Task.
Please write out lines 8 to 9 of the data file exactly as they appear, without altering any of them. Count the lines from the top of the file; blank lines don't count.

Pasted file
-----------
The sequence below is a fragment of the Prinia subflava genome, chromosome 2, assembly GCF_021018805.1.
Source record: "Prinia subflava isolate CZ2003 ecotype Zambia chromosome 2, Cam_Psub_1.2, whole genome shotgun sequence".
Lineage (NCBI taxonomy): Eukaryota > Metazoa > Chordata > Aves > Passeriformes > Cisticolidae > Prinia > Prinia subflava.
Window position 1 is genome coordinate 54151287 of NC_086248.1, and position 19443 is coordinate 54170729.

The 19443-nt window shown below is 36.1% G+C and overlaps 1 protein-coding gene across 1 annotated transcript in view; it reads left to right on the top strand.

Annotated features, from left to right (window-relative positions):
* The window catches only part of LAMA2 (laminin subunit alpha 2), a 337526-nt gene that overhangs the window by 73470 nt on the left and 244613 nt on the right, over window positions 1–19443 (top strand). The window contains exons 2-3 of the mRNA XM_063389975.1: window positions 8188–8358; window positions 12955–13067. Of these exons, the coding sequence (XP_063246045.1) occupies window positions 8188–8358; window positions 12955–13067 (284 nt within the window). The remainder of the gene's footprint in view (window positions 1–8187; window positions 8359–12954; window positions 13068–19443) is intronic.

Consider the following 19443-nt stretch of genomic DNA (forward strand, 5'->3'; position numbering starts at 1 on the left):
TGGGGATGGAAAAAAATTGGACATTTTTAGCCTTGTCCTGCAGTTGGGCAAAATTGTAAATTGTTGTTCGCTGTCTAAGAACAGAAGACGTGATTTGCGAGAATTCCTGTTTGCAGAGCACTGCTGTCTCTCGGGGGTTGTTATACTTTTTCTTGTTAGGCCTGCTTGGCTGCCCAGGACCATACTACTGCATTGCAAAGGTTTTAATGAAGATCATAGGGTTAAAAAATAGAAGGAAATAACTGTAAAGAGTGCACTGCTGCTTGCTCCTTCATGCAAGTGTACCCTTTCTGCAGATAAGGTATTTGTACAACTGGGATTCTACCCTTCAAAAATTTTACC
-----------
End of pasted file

Consider the following 19443-nt stretch of genomic DNA (forward strand, 5'->3'; position numbering starts at 1 on the left):
TGGGGATGGAAAAAAATTGGACATTTTTAGCCTTGTCCTGCAGTTGGGCAAAATTGTAAATTGTTGTTCGCTGTCTAAGAACAGAAGACGTGATTTGCGAGAATTCCTGTTTGCAGAGCACTGCTGTCTCTCGGGGGTTGTTATACTTTTTCTTGTTAGGCCTGCTTGGCTGCCCAGGACCATACTACTGCATTGCAAAGGTTTTAATGAAGATCATAGGGTTAAAAAATAGAAGGAAATAACTGTAAAGAGTGCACTGCTGCTTGCTCCTTCATGCAAGTGTACCCTTTCTGCAGATAAGGTATTTGTACAACTGGGATTCTACCCTTCAAAAATTTTACC